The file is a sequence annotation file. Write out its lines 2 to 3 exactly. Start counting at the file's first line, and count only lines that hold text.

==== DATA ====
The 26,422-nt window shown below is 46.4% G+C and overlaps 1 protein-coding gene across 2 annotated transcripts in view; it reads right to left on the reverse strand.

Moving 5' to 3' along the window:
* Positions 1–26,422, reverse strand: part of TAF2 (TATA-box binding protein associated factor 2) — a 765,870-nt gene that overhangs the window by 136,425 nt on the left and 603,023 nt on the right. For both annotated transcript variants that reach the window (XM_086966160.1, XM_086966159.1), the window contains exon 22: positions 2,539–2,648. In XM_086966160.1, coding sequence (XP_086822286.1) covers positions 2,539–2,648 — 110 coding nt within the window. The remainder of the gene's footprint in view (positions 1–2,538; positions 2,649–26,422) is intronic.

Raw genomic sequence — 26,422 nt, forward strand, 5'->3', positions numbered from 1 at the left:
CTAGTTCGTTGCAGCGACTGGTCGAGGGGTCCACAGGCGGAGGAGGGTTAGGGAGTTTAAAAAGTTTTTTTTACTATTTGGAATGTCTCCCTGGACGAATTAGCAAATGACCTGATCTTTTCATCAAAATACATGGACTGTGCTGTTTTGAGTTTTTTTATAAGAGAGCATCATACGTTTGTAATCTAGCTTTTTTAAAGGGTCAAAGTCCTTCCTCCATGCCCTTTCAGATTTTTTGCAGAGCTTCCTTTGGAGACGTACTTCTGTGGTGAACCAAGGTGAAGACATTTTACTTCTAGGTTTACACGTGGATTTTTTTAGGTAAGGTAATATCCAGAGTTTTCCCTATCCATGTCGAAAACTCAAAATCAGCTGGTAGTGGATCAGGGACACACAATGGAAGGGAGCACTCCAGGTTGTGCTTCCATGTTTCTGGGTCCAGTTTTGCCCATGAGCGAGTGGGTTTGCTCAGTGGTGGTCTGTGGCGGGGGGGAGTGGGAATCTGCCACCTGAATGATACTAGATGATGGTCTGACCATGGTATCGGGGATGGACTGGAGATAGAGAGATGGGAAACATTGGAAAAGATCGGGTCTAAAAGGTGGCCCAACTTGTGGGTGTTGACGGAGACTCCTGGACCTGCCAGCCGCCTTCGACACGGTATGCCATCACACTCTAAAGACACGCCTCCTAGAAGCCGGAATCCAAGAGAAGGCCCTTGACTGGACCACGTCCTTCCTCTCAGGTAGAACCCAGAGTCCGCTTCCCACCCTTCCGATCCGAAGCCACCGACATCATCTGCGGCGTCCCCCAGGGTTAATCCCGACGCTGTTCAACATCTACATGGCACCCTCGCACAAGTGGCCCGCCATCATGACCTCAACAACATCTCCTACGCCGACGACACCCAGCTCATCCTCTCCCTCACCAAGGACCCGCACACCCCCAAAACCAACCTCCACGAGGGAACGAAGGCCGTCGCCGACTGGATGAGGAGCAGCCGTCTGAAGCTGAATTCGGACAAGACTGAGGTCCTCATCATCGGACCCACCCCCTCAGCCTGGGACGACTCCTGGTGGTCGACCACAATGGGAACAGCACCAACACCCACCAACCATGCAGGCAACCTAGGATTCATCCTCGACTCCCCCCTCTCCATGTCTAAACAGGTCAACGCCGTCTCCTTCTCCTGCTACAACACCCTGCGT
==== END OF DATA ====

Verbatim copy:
Moving 5' to 3' along the window:
* Positions 1–26,422, reverse strand: part of TAF2 (TATA-box binding protein associated factor 2) — a 765,870-nt gene that overhangs the window by 136,425 nt on the left and 603,023 nt on the right. For both annotated transcript variants that reach the window (XM_086966160.1, XM_086966159.1), the window contains exon 22: positions 2,539–2,648. In XM_086966160.1, coding sequence (XP_086822286.1) covers positions 2,539–2,648 — 110 coding nt within the window. The remainder of the gene's footprint in view (positions 1–2,538; positions 2,649–26,422) is intronic.